Senin, 28 Oktober 2013

The facts about being a shopaholic

Oniomania can often occur in conjunction with bipolar disorder and other depressive conditions, and Sederer explains compulsive behaviors in general, provide temporary relief from a variety of difficult feelings, including low mood, low self-regard, intense anxiety, and tensions in personal relationships.
But whatever relief it provides is very transient and typically followed by a resurgence of the feelings the behavior meant to overcome, with the added difficulties of any financial problems the excessive shopping may create.

Psychology of a shopaholic evaluates underlying causes of addictionA common scenario in which someone exhibits symptoms of or tendency to being a shopaholic is when a relationship ends; for example, the woman who goes out and buys an excessive amount of clothing after her boyfriend leaves her. Like Sederer indicates, the purchases are meant to temporarily relieve the pain of relationship loss.
For some experts, a person might become a shopaholic because they become the ‘center of attention’ in a store, where they are tended to continuously.
“Shopping addiction resembles drug, gambling or alcoholic addiction,” psychologist Nadezhda Yugrina told PRAVDA.Ru. “One should look for its reasons in the childhood of every particular individual. As a rule, such people suffered from the shortage of human care and tenderness when children. A person can grow in a normal family and receive good education, but experience a strong need in love. When such people grow up, they can find attention in various stores.”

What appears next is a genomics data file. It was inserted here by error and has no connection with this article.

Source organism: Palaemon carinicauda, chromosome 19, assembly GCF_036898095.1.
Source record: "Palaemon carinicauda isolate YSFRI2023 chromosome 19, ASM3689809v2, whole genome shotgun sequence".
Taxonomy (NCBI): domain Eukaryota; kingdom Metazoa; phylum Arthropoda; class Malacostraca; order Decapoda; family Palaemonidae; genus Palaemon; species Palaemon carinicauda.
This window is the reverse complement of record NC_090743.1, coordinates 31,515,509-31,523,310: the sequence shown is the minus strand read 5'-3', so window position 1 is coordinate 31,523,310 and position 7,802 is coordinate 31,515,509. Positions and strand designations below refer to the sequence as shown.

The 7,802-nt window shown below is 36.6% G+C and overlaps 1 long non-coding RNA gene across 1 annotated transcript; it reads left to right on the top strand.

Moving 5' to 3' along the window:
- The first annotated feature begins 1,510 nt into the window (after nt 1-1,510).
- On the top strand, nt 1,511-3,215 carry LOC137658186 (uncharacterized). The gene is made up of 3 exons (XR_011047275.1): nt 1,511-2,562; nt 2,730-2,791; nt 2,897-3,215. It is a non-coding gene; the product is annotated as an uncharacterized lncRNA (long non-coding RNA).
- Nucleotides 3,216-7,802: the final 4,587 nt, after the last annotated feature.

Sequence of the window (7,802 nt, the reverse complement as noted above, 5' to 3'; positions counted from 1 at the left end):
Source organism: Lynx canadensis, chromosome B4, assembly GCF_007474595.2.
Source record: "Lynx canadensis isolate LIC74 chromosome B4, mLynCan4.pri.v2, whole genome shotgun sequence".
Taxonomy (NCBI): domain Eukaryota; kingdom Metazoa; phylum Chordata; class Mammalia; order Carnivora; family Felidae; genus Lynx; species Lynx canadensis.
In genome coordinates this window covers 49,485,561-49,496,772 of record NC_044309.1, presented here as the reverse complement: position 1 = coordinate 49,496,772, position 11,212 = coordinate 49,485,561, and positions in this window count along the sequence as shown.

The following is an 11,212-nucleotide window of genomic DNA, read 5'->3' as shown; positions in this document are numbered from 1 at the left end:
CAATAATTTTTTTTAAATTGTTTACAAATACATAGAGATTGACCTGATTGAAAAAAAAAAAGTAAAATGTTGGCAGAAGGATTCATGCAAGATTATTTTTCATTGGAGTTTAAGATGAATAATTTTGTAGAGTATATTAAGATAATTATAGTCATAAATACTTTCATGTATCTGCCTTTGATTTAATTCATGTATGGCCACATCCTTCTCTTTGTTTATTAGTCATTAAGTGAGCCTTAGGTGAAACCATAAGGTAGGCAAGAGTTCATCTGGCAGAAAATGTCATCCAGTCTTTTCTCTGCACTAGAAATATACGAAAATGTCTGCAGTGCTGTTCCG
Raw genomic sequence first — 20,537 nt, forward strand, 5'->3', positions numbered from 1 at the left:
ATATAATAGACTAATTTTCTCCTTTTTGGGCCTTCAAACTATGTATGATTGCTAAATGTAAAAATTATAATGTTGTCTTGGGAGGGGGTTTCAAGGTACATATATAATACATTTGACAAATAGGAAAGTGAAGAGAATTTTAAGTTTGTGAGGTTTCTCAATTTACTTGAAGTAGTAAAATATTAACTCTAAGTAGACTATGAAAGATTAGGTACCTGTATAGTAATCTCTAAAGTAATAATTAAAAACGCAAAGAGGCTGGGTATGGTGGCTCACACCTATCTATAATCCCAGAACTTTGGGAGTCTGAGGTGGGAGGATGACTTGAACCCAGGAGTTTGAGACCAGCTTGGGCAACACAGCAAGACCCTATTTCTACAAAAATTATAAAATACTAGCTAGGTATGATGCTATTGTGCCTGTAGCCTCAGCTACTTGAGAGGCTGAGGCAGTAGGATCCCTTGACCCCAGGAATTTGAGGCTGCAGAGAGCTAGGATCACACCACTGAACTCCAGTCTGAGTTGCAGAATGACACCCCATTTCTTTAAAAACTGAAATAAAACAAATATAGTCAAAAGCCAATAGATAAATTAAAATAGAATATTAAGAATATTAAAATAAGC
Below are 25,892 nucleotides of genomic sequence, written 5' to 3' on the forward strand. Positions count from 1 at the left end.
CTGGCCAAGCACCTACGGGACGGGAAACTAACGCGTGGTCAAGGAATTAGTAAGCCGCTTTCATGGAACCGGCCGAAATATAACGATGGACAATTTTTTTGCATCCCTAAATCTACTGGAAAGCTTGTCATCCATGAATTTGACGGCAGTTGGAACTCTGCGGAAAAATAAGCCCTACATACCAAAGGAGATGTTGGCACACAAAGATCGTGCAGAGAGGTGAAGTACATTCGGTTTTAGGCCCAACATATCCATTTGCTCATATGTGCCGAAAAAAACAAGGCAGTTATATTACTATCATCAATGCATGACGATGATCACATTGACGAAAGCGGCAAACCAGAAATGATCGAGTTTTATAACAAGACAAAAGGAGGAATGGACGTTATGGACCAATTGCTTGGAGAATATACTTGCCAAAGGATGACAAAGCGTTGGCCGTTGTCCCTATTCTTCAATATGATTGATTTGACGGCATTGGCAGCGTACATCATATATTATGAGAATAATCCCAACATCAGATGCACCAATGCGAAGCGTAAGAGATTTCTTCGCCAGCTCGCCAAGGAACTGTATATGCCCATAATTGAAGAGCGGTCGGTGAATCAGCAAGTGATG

Not all compulsive shopping associated with a shopaholic is related to childhood issues or a need to alleviate negative feelings, however. WebMD indicates some individuals may be genetically predisposed to addictive behaviors, which create a “feel good” chemical response in the brain. These addictive behaviors can express in different ways — drugs and alcohol, sex, food and shopping.
“Individuals will get some kind of high from an addictive behavior like shopping,” said to WebMD, Ruth Engs, EdD, a professor of applied health science at Indiana University. “Meaning that endorphins and dopamine, naturally occurring opiate receptor sites in the brain, get switched on, and the person feels good, and if it feels good they are more likely to do it — it’s reinforced.”

Even still, there is another factor which may contribute to oniomania—the presence of another behavioral disorder. Individuals with Attention Deficit Hyperactivity Disorder (ADHD), for example, are more likely than others to become shopaholics because impulsivity is a part of living with ADHD. This characteristic makes it difficult for these individuals to think of the consequences of over-spending at the time of purchase. Health Central explains individuals with ADHD can also suffer from anxiety and depression, which bring oniomania back to the category of other addictions and compulsions, which are performed to alleviate stress.

Unfortunately, shopaholics often experience guilt after they get home with their purchases. This can lead to more compulsive shopping, making the process cyclical.
“It is a vicious circle,” said Yugrina. “At first people go to a store and spend a lot of money there but then they suffer from the sense of guilt and go to a store to get rid of this feeling again. If a person wants to put an end to this permanent shopping, they are supposed to approach the issue as a problem and ask for psychological help.”

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